When Sybil Carter started her first lace-making classes at White Earth Reservation of Ojibwe, she set the stage for a major economic enterprise. In 1904, friends of Carter organized the Sybil Carter Indian Lace Association to help ship and market lace made by women on reservations to East Coast consumers. The association provided a good source of income to Native women. It also, however, held stereotypical and negative views of them and excluded them from leadership roles.
Sybil Carter was born in Louisiana in 1842 and worked as a teacher before becoming an Episcopal missionary. She was invited by Bishop Henry Whipple to teach lace-making to Ojibwe women on the White Earth Reservation. In 1889 or 1890, Carter opened her first lace-making school in a small cabin at White Earth. The project was very successful. The next year, schools were opened at the Red Lake and Leech Lake Reservations. By 1893, Carter supervised nine lace-making schools. The church continued to develop the lace-making project and expanded to reservations across the nation.
The lace industry’s expansion was easy to explain. Women working in reservation lace-making schools typically earned between fifty cents and one dollar a day, a relatively good income for the time. The lace work could be completed in a woman’s spare time and didn’t require her to relocate to a city. Sales were also good. The lace produced was recognized for its quality. It earned a gold medal at the Paris Exposition of 1900 and won prizes at other national and international competitions.
The lace that was produced on reservations was mostly bobbin (or pillow) lace, but classes also taught techniques for needlepoint and tape lace. Occasionally the lace designs featured stereotypical “Indian” imagery, including canoes, birds, and tipis. However, these designs were likely created by Carter and the other non-Native lace teachers. Most of the lace was indistinguishable from other lace produced in the period.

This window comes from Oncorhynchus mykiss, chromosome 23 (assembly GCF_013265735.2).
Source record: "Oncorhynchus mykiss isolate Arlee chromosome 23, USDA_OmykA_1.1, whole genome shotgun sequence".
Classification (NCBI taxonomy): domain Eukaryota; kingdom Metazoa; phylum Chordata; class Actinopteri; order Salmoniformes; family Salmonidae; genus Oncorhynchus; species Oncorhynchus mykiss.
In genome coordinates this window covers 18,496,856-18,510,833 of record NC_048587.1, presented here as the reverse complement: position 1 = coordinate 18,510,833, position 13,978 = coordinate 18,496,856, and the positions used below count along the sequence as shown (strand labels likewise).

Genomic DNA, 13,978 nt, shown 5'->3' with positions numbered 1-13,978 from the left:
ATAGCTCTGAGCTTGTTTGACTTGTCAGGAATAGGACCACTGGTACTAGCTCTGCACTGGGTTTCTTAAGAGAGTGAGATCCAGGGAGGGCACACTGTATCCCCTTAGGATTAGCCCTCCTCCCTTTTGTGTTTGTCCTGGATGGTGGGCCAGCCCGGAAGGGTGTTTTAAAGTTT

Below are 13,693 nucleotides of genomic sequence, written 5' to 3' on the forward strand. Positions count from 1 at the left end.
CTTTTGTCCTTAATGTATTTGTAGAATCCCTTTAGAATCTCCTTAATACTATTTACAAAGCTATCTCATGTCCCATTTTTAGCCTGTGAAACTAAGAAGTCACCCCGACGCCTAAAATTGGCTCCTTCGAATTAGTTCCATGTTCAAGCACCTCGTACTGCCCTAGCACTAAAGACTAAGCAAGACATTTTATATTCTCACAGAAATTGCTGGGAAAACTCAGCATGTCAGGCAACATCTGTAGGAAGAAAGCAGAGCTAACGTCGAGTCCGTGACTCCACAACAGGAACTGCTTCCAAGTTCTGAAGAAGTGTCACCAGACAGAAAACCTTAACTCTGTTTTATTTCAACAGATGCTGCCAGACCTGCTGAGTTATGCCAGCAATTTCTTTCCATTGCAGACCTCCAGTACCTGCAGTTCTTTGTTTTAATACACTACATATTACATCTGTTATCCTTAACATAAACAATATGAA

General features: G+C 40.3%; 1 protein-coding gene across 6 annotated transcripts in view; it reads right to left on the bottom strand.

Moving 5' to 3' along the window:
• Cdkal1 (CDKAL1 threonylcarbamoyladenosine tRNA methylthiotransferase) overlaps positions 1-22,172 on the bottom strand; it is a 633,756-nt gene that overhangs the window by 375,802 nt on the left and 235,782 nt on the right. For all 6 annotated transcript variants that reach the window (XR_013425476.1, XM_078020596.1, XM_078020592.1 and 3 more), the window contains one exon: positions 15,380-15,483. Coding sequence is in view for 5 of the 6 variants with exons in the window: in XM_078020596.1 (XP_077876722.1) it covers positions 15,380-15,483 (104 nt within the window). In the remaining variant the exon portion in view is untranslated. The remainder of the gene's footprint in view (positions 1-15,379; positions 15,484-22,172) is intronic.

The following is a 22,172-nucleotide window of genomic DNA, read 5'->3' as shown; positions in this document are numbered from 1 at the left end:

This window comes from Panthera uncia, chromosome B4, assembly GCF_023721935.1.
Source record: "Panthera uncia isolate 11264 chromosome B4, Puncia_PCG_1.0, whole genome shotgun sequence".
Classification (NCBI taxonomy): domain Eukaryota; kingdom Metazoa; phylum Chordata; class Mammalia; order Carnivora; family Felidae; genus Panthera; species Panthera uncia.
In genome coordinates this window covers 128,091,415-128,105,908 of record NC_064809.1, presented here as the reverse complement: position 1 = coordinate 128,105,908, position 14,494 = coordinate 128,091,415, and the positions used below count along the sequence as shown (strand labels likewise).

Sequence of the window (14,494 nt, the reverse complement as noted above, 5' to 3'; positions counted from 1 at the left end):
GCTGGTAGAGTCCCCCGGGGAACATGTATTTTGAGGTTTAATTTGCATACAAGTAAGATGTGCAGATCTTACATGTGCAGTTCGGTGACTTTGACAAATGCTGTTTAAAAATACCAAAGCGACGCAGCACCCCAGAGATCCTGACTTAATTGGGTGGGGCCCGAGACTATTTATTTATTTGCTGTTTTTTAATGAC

At first, Carter personally oversaw most of the early sales of lace that was made at reservation schools. She paid women for their lace-work and sold it to her network of friends in the East. In 1904, Carter’s friends organized the Sybil Carter Indian Lace Association to buy materials, hire teachers, and collect finished items from reservation schools. The group managed a New York City shop. It also arranged for private lace sales in the homes of wealthy women in New York, Boston, and Philadelphia. In 1918 alone, the Association sold 1,000 lace items as well as over 4,000 yards of lace edging.
Sybil Carter felt that the lace-making schools were an essential part of missionary efforts. She spoke often about the dignity of hard work and wage earning. Teaching Ojibwe women to produce lace, she argued, gave them a reliable source of income and sense of pride and accomplishment.
Yet Carter had a patronizing view of Native women. She believed that making lace would make them “cleaner” and encourage them to take better care of their homes. Carter hoped it would make women abandon traditional patterns of Nataive life. In speeches she said that the lace project had taken Ojibwe women who were “nothing but bundles of dirty rags” and turned them into clean, hardworking lacemakers. Native women had long traditions of needlework design, but Carter wanted them to abandon their “dirty, ugly handcrafts” in favor of white lace.
Native women were also excluded from leadership positions in the lace association. These administrative positions were highly paid. This, in turn, led some to accuse the association of underpaying women for their work.
When Carter died in 1908, the Lace Association lost her social connections. As years wore on, fashions changed and handmade lace became less popular. Still, the Sybil Carter Indian Lace Association did not disband until 1926. In some areas, lace-making organizations continued for years even after the association dissolved.
The Sybil Carter Indian Lace Association left a mixed legacy in the communities of women it employed. Although it offered paid work to hundreds of women on Ojibwe and Dakota reservations in Minnesota, it was also patronizing toward those women.
For more information on this topic, check out the original entry on MNopedia.